Secure Attachment

Home > Secure Attachment


Secure Attachment

THC Editorial Team August 29, 2023
Prince Paul Clemens von Metternich as a Child, Surrounded by Toys, Rudolf Gaupmann, 1841, The Metropolitan Museum of Art (article on secure attachment)
Prince Paul Clemens von Metternich as a Child, Surrounded by Toys, Rudolf Gaupmann, 1841, The Metropolitan Museum of Art


Secure attachment is a primary factor for a healthy and fulfilling life. Although attachment style is generally formed in infancy, it can be promoted throughout one’s lifespan through various means.

Primer on Attachment Theory

Attachment theory is a psychosocial explanation for human bonding. According to attachment theory, humans have an inherent biological system for attachment that aims to preserve closeness with others, especially during times of vulnerability, such as infancy. This primary attachment system plays a crucial role in shaping cognitive development, establishing an individual’s attachment style, and molding future models of attachment throughout their lives. Attachment styles influence various social relationships, such as romantic partnerships, family dynamics, friendships, long-term relationships, and even interactions with strangers.1

In the late 1950s, British psychologist John Bowlby developed the theory of attachment to address various aspects of human development, including children’s separation anxiety and the similarities between mourning in children and adults. His theory diverged from prevailing Western psychological views, particularly Sigmund Freud’s psychoanalytic approach. While Freud saw infants as dependent and forming bonds through feeding, Bowlby viewed infants as curious and competent, capable of interacting meaningfully with their caregivers and environment.2

Bowlby’s theory emphasized that human attachment is not a matter of dependency but is rooted in instinctual, biological responses evolved to encourage social interaction. Drawing from evolutionary biology and ethology, he argued that caregiver-infant bonds are crucial for survival and have developed through natural selection. For healthy attachment to occur, Bowlby emphasized the role of “attunement,” the caregiver’s ability to anticipate and respond to the child’s needs and emotional states. This attunement teaches the infant non-innate self-regulation skills and contributes to their healthy development.2

Developmental psychologist Mary Ainsworth also played a pivotal role in shaping the field of attachment theory. Ainsworth designed the Strange Situation experiment, which involves exposing an infant to a stressful situation in an unfamiliar environment with a stranger present, followed by the caregiver stepping in to show care and attunement. This allowed researchers to observe the caregiver-infant bond. Ainsworth’s research findings led her to propose that caregivers are a secure base for infants, providing them with a sense of security and stability.3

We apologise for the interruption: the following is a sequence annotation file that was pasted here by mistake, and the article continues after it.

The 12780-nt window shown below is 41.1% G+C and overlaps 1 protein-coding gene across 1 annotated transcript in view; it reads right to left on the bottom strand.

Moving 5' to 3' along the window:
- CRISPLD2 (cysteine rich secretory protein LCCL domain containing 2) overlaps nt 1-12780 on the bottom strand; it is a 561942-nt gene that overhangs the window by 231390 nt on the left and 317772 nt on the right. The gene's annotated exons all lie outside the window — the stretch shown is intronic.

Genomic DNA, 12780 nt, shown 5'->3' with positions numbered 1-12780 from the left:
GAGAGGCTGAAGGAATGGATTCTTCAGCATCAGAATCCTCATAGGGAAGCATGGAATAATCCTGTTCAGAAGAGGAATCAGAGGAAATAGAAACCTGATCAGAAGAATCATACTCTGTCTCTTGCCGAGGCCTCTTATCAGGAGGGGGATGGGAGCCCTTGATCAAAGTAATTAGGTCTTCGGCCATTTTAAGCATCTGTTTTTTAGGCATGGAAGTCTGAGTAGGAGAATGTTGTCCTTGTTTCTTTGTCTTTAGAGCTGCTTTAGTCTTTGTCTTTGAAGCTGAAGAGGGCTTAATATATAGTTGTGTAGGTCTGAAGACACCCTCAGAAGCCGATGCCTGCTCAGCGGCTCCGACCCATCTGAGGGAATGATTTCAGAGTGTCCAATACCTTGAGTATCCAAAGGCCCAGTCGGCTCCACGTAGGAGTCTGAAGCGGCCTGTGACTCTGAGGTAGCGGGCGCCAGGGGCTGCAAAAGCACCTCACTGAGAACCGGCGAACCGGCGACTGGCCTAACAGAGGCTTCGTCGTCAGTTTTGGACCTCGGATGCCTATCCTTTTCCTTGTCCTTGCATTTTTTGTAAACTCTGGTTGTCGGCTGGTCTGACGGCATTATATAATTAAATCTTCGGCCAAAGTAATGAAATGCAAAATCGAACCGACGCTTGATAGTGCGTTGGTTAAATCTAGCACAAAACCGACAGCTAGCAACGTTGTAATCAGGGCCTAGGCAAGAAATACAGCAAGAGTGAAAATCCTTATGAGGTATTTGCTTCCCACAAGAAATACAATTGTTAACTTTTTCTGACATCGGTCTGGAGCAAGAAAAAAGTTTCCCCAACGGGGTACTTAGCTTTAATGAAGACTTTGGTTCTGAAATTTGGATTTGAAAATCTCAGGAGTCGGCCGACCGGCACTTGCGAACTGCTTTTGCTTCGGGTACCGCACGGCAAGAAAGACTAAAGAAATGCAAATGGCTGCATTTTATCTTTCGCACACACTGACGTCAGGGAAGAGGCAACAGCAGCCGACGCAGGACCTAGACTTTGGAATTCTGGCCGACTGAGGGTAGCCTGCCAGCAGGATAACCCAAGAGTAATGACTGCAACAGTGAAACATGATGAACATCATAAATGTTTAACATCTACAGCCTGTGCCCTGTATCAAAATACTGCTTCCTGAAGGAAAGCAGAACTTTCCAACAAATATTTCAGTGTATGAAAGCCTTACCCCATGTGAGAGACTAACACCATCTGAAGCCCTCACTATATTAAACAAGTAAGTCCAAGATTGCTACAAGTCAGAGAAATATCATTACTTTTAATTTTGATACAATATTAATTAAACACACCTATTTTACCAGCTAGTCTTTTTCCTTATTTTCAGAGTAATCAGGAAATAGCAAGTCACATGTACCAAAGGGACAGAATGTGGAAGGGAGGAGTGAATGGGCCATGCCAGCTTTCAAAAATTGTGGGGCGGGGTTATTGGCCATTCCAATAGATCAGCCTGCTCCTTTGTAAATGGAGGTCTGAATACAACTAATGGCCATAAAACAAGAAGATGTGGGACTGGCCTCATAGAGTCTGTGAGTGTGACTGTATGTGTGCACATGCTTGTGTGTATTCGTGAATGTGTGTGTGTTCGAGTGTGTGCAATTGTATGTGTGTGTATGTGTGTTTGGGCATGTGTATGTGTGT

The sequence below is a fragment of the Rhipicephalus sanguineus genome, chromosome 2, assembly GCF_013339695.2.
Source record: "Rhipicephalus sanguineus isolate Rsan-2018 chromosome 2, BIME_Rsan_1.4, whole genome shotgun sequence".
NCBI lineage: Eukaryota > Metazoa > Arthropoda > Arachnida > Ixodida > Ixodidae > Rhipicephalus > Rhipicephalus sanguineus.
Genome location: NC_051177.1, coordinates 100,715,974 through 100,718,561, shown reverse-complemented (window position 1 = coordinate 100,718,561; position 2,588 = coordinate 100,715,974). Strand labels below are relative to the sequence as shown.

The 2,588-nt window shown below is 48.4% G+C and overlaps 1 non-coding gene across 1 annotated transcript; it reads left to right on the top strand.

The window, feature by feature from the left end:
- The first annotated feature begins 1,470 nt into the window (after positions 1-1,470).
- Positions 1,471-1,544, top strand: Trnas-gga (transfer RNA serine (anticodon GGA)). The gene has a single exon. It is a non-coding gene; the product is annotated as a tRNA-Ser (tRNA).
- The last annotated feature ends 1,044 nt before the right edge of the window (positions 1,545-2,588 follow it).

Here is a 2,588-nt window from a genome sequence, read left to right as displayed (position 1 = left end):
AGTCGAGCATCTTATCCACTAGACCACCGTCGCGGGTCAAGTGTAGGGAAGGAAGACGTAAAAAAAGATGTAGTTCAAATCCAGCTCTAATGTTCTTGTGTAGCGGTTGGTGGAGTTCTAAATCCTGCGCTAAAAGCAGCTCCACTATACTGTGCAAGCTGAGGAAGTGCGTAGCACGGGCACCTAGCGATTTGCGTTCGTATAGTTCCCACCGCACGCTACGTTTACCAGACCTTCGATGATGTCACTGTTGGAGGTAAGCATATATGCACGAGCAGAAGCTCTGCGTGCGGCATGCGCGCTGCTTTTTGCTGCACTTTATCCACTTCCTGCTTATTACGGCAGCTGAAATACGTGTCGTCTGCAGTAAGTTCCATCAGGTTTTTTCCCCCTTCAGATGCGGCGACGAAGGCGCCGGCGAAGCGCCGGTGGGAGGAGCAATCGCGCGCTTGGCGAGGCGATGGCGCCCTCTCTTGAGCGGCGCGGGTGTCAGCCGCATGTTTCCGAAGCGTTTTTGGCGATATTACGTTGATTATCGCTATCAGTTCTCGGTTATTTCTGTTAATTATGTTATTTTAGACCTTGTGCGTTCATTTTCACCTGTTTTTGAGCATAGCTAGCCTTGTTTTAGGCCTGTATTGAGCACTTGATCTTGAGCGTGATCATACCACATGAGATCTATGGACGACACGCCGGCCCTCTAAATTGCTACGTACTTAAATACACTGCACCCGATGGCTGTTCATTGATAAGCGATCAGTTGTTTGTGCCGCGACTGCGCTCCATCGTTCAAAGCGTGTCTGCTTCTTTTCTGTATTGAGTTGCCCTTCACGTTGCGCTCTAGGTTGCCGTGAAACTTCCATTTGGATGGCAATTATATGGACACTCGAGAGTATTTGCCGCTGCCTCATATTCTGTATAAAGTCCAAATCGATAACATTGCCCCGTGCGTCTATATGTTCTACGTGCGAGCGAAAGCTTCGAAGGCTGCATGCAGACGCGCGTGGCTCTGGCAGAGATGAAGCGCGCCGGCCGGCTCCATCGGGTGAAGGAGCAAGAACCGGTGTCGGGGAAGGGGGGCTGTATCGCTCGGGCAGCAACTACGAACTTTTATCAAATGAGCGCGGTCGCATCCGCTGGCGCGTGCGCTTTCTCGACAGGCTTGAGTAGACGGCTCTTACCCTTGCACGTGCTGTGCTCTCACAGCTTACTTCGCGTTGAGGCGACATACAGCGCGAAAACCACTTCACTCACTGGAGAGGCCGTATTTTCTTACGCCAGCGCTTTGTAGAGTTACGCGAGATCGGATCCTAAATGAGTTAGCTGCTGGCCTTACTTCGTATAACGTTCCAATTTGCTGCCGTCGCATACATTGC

Attachment Styles

Ainsworth categorized attachment into three primary styles: anxious/ambivalent, avoidant, and secure. Later, Mary Main and Judith Solomon introduced a fourth category called disorganized/disoriented in the mid-1980s.4

Anxious/Ambivalent Attachment.

Anxious/ambivalent attachment is characterized by insecurity and anxiety regarding love, care, and intimacy. Individuals with anxious-ambivalent attachment exhibit heightened vigilance towards any cues that might suggest emotional distancing, rejection, or potential abandonment by their caregiver or partner.

Avoidant Attachment.

Avoidant attachment is characterized by emotional detachment and self-reliance, often as a protective strategy. People with avoidant attachment may appear independent and avoid close emotional involvement with others. They may have learned this behavior in childhood because of having unreliable, unattuned caregivers.

As adults, people with an avoidant attachment style may struggle with intimacy and emotional connection. They often feel uncomfortable with displays of affection and may be quick to push others away if they perceive a risk of rejection or emotional closeness.

Secure Attachment.

Caregivers of securely attached children are responsive, attuned to their children’s needs, and supportive, fostering a sense of safety and security. Securely attached children learn to rely on others for support while feeling comfortable exploring the world. Adults with secure attachment have a positive view of themselves and others, allowing for a balance of intimacy and independence.

Disorganized/Disoriented Attachment.